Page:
A pathway involving HDAC5, cFLIP and caspases regulates expression of the splicing regulator polypyrimidine tract binding protein in the heart
Fecha de publicación2013
Moubarak, Rana S.
Comella i Carnicé, Joan Xavier
Flavell, Richard A.
Olson, Eric N.
Smith, Christopher W. J.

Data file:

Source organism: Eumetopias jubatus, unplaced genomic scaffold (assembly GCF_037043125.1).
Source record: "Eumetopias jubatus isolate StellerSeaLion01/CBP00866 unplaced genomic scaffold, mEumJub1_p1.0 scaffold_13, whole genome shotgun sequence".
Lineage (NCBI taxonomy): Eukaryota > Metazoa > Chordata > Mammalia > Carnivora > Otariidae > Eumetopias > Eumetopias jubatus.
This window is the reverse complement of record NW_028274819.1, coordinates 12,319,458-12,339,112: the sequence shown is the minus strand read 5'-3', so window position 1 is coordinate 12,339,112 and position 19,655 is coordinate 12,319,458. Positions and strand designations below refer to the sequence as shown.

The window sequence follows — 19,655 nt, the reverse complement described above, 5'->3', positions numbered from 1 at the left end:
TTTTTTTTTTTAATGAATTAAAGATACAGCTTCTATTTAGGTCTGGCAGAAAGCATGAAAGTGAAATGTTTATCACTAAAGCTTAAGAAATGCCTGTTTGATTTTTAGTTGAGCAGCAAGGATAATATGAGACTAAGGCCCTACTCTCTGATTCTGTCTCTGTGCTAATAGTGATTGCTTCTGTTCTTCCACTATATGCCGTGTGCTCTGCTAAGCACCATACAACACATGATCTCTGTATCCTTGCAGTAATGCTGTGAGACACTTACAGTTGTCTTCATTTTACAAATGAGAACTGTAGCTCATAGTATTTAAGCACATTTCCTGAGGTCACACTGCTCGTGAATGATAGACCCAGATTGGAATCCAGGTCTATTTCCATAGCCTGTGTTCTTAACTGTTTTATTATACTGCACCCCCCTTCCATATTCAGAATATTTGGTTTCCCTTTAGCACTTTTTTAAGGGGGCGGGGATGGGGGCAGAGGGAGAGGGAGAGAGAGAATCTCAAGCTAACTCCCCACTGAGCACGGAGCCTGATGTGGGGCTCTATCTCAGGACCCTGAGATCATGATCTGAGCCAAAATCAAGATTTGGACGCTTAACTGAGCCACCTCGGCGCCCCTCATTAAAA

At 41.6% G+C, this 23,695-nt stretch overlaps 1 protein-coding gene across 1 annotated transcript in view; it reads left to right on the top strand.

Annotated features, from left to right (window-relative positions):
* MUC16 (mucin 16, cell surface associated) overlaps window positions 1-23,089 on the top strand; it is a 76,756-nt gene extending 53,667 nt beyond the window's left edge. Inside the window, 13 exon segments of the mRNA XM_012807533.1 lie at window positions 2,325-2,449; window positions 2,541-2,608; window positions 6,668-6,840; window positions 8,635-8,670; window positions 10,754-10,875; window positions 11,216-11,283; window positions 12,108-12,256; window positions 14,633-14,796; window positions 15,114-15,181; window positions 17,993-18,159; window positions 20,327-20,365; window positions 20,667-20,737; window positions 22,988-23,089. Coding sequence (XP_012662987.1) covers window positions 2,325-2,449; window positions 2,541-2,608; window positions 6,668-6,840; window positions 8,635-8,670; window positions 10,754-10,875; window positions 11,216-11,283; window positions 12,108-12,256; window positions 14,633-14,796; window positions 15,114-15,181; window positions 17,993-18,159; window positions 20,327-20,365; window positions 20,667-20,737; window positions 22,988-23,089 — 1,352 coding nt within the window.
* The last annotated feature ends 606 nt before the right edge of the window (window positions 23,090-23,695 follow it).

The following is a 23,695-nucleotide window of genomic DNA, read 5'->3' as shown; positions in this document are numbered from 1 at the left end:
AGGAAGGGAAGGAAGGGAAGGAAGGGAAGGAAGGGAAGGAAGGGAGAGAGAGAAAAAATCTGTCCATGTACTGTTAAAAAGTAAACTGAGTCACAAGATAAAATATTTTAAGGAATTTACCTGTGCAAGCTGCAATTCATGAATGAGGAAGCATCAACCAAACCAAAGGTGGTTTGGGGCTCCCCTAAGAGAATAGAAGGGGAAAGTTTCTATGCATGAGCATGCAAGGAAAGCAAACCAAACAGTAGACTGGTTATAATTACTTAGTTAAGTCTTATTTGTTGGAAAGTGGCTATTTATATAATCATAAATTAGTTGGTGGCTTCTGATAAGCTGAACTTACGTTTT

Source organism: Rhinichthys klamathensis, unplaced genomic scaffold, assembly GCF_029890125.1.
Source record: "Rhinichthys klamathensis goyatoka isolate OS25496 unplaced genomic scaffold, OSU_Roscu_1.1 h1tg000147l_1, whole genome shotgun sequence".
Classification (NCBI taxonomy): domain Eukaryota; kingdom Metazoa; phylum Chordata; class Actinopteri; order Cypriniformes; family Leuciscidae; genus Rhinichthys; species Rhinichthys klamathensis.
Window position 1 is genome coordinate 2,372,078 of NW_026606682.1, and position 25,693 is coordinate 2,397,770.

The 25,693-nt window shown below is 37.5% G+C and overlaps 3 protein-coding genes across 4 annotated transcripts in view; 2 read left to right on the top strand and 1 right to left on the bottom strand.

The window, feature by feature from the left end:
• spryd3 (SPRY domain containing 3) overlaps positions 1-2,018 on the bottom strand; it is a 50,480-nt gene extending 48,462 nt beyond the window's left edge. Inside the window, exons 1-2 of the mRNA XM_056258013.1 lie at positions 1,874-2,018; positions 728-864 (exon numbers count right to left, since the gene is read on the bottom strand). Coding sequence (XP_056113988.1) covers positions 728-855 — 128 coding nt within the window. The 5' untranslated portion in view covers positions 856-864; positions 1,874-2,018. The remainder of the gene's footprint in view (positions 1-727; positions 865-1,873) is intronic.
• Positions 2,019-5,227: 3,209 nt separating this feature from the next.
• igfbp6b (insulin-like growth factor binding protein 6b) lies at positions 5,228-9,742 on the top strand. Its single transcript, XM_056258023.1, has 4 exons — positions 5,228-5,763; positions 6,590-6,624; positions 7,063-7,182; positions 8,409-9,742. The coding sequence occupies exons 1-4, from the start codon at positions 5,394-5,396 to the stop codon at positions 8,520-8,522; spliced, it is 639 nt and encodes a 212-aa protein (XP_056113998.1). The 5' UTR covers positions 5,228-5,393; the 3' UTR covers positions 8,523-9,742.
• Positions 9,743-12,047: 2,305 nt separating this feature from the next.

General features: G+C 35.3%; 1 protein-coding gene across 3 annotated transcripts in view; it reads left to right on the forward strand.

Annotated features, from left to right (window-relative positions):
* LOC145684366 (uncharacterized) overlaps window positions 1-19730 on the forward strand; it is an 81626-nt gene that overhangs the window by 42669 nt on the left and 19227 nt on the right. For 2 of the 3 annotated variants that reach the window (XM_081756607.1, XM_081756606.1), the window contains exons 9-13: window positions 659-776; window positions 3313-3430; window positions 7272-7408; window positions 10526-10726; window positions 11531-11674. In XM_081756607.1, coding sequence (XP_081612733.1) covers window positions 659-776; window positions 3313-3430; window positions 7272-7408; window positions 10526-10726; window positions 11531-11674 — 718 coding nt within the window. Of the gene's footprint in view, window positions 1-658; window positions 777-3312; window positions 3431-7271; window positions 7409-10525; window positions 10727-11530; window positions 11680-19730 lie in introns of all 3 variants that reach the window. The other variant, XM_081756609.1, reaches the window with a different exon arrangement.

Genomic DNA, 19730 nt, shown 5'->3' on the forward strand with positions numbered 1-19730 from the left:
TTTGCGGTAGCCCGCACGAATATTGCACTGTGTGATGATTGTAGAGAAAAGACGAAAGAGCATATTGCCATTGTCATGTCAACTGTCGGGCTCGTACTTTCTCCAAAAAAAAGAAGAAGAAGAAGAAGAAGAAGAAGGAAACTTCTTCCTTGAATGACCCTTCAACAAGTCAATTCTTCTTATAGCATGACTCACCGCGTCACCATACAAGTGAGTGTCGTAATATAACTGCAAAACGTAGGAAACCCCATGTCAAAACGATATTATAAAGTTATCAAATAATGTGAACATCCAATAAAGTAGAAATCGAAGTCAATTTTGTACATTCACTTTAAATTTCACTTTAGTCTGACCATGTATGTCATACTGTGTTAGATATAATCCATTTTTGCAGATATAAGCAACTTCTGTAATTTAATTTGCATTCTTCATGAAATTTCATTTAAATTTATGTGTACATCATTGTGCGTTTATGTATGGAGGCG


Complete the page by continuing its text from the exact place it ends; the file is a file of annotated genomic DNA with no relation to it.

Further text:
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Polypyrimidine tract binding protein (PTB) regulates pre-mRNA splicing, having special relevance for determining gene expression in the differentiating muscle. We have previously shown that PTB protein abundance is progressively reduced during heart development without reduction of its own transcript. Simultaneous reduction of histone deacetylase (HDAC) expression prompted us to investigate the potential link between these events. HDAC5-deficient mice have reduced cardiac PTB protein abundance, and HDAC inhibition in myocytes causes a reduction in endogenous expression of cellular FLICE-like inhibitory protein (cFLIP) and caspase-dependent cleavage of PTB. In agreement with this, cardiac PTB expression is abnormally high in mice with cardiac-specific executioner caspase deficiency, and cFLIP overexpression prevents PTB cleavage in vitro. Caspase-dependent cleavage triggers further fragmentation of PTB, and these fragments accumulate in the presence of proteasome inhibitors. Experimental modification of the above processes in vivo and in vitro results in coherent changes in the alternative splicing of genes encoding tropomyosin-1 (TPM1), tropomyosin-2 (TPM2) and myocyte enhancer factor-2 (MEF2). Thus, we report a pathway connecting HDAC, cFLIP and caspases regulating the progressive disappearance of PTB, which enables the expression of the adult variants of proteins involved in the regulation of contraction and transcription during cardiac muscle development.